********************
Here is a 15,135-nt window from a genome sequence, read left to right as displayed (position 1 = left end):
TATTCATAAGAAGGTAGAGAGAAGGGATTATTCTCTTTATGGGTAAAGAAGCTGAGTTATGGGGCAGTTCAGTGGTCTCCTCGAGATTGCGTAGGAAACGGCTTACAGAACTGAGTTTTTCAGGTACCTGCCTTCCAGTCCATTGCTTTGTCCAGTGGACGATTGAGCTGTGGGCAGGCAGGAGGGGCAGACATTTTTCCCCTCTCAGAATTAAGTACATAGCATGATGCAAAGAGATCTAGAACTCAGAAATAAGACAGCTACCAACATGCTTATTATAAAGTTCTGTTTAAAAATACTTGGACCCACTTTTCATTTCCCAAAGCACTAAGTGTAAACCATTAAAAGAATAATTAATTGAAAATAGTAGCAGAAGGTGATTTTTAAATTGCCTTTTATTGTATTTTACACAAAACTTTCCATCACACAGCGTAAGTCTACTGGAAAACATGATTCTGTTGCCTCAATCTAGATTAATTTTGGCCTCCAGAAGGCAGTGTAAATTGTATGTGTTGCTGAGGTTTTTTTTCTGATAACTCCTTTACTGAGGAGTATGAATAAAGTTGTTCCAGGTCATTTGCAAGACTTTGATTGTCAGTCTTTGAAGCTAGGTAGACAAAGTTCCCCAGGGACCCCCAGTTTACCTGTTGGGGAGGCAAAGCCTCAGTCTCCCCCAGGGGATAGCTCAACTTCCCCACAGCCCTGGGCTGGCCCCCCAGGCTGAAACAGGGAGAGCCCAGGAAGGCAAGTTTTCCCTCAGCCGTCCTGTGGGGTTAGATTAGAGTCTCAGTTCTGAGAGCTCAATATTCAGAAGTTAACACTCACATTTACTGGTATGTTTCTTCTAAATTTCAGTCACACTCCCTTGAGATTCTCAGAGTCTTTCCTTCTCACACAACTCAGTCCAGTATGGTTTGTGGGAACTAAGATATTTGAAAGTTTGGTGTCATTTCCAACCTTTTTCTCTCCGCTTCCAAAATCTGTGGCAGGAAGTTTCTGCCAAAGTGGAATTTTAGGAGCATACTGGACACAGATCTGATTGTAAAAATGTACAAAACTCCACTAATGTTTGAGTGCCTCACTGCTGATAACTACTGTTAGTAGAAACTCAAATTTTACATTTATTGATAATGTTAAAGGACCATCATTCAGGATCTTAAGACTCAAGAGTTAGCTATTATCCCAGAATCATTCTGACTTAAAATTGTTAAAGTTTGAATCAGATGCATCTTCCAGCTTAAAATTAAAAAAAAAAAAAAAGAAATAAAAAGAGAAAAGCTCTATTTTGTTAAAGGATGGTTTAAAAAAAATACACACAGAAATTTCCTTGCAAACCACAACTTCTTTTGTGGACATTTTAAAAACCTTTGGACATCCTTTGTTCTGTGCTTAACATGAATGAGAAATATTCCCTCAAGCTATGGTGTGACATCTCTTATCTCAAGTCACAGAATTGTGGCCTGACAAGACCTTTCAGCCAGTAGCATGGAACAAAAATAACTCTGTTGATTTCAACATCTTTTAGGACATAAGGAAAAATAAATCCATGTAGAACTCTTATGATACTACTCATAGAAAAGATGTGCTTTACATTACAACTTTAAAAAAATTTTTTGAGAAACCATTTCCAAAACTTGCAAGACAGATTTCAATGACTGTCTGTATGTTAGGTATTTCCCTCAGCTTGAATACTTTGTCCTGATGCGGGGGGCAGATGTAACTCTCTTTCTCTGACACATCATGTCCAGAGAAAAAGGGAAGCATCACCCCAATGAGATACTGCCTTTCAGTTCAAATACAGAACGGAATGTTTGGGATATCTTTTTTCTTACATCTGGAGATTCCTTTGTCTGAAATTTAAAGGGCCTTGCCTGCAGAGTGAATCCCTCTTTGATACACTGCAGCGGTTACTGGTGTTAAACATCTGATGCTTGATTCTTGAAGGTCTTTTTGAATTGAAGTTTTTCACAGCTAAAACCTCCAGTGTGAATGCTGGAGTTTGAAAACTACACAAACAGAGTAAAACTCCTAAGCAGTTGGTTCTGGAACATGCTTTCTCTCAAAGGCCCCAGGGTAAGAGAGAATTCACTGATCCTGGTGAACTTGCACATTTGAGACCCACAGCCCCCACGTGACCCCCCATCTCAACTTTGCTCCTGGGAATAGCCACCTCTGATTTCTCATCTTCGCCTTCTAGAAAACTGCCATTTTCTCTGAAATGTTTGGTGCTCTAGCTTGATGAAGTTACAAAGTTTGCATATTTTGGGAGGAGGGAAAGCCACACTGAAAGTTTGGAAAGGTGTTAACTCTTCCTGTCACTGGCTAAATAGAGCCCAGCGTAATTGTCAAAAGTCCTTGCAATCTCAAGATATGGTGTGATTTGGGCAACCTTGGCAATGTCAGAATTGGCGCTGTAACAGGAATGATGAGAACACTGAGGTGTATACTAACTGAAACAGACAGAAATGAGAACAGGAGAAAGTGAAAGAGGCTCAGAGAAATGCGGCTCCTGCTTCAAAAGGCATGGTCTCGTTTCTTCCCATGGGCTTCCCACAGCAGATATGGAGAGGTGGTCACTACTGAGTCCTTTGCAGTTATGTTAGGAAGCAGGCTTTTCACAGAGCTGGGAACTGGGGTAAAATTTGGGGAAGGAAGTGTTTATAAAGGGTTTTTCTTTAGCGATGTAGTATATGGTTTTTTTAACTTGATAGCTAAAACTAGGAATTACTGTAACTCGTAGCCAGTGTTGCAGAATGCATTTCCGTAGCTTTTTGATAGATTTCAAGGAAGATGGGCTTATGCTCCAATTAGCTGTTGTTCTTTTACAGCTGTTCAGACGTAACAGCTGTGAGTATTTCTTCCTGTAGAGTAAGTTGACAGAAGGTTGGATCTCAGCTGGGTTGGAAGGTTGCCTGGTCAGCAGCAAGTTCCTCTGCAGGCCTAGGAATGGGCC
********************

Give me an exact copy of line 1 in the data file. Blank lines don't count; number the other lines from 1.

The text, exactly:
Here is a 15,135-nt window from a genome sequence, read left to right as displayed (position 1 = left end):